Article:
Speech by Foreign Minister Baerbock in the German Bundestag to commemorate the 30th anniversary of the genocide against the Tutsi in Rwanda

11.04.2024 - Speech

The Kigali Genocide Memorial is, on the surface, a peaceful place: a sunny terrace, lush greenery, and from the hill a sweeping view over the valley. Below the hill, however, lies sheer horror. 250,000 bodies are buried there – women, men and children who, until 1994, lived in Kigali and the surrounding area. They were killed by the people around them – students by their teachers, patients by their doctors, neighbours by neighbours. Their stories remind us just what human beings can do to each other.

But they also remind us – and I am grateful that we have the opportunity to remember this here today – that the international community failed in Rwanda. Because it did not want to see what was happening. In Germany the massacres were initially described – with unmistakeable racist undertones – as, and I quote, “tribal feuds”, sometimes also as fighting “in the bush” – as if it all had nothing to do with us, as if human lives were not at stake. As if it had not been the colonial powers, including the German colonial administration, in the 20th century that had helped divide Rwanda more and more into allegedly ethnic categories of Tutsi and Hutu.

The painful truth is that clear signs of the bloodbath to come were visible long before April 1994: the militia training camps, the machetes distributed throughout the country, the hatred and incitement spread on the radio, and in particular the attacks on women and teenagers, the mass rapes, conducted on a systematic basis. But despite all that, not even the 2500 UN peacekeeping troops reacted to these alarm signals, because their mandate did not allow them to intervene resolutely enough to prevent the violence.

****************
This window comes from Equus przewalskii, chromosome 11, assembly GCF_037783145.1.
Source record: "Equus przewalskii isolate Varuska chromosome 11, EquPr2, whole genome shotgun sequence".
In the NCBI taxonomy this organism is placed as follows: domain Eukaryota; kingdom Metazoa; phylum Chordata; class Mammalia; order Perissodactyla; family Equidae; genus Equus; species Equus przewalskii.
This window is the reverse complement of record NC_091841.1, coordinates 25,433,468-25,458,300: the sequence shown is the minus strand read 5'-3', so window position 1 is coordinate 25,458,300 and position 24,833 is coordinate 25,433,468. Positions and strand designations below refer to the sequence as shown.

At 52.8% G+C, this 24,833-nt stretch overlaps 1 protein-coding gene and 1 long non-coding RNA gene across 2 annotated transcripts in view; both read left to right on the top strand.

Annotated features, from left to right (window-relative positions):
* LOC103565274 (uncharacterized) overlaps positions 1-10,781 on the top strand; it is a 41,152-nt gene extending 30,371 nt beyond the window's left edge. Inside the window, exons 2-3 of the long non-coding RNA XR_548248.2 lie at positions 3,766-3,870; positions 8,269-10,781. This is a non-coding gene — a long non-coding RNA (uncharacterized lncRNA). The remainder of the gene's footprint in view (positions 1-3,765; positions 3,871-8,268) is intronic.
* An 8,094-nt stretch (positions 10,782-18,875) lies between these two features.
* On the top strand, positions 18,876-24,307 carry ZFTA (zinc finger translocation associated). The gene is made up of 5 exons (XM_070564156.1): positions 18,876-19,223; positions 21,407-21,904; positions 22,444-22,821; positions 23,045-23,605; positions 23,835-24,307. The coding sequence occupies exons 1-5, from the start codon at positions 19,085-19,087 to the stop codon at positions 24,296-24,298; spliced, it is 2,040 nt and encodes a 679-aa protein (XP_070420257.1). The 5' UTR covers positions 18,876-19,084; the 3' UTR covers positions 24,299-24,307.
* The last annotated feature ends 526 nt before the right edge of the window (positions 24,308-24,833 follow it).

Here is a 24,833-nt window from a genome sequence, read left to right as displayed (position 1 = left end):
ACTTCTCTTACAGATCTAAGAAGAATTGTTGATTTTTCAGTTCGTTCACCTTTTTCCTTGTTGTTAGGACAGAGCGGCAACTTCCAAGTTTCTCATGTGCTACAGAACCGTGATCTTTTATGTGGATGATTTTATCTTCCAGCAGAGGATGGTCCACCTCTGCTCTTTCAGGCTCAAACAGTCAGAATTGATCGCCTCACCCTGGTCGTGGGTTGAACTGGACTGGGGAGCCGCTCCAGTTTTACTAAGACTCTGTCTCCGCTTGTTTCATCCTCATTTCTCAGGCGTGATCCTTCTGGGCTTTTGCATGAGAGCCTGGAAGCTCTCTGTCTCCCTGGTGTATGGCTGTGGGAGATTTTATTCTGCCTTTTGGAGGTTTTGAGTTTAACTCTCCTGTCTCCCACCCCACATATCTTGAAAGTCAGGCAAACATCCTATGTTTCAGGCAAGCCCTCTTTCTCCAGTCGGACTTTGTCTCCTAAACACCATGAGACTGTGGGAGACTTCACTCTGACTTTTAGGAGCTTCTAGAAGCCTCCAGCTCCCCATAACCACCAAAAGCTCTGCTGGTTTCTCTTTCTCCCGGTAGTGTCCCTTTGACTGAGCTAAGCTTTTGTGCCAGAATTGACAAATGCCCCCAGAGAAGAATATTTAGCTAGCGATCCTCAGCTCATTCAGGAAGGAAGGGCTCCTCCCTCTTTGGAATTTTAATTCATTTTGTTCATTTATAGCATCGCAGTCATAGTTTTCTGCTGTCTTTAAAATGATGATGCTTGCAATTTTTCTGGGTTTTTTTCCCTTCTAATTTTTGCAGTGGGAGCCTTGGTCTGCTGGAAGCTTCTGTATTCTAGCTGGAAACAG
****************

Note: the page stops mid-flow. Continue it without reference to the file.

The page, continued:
For us, for me as German Foreign Minister, the main lesson from Rwanda is that we bear responsibility both for our action and for our inaction.

Sometimes that makes things difficult, because we only become wise after the event. And so, again and again, we must face up to dilemmas, make decisions, even if they are difficult, and weigh up the consequences of our action or inaction. And we must respond more quickly if there are signs of an escalation of violence.

That is why we have learnt lessons over the last 30 years and corrected mistakes from the past. That is why Germany today invests much more in crisis prevention and early crisis detection. The Federal Foreign Office has established its own unit that analyses mass data, draws up risk analyses and plays out crisis scenarios. We engage in anticipatory humanitarian assistance in order to prevent even worse suffering. That is why I say today - because we have to look very closely - that our own failure 30 years ago must not lead to us looking away now when we see warning signs; rather, we must remain alert all over the world, not least in that region now, in face of the increasing escalation of violence in eastern Congo.

And, partly as a result of the lessons learned from the genocide in Rwanda, we have undergone a complete change in mindset. We have understood that it is also in our own interest to work for a world in which the strength of the law prevails, not the law of the strong – because this law, these values, are in our interest, as they make our own lives safer.

That’s why the second lesson to be learnt from Rwanda for us as the Federal Republic of Germany is that seeing what’s happening also means not allowing perpetrators to go unpunished.

The International Criminal Tribunal for Rwanda, on behalf of the Security Council, convicted 61 perpetrators. Decades later, here in Germany, another perpetrator was convicted at Frankfurt Higher Regional Court. That was new in the history of international criminal law. In Rwanda itself, the traditional Gacaca courts were revived to deal with thousands of cases. And that is our guiding principle today, the principle of universal jurisdiction, of prosecuting cases here – also following more recent genocides – if it is not possible to do so at the International Criminal Court.

Because that, too, is a positive lesson: if the victims and their descendants can be sure that the perpetrators will not escape unpunished, they can at some point forgive. In Kigali, on the terraces of the Genocide Memorial, you can feel even now how difficult this forgiveness is, how deep the scars run. However, you can also feel the great sense of hope that it is worth investing in reconciliation. High above the graves of the past, on a wall of the Memorial, there appears a sentence that to this day moves me when I read it. I quote: “If peace can be built after the Genocide against the Tutsi, it can be built anywhere.”


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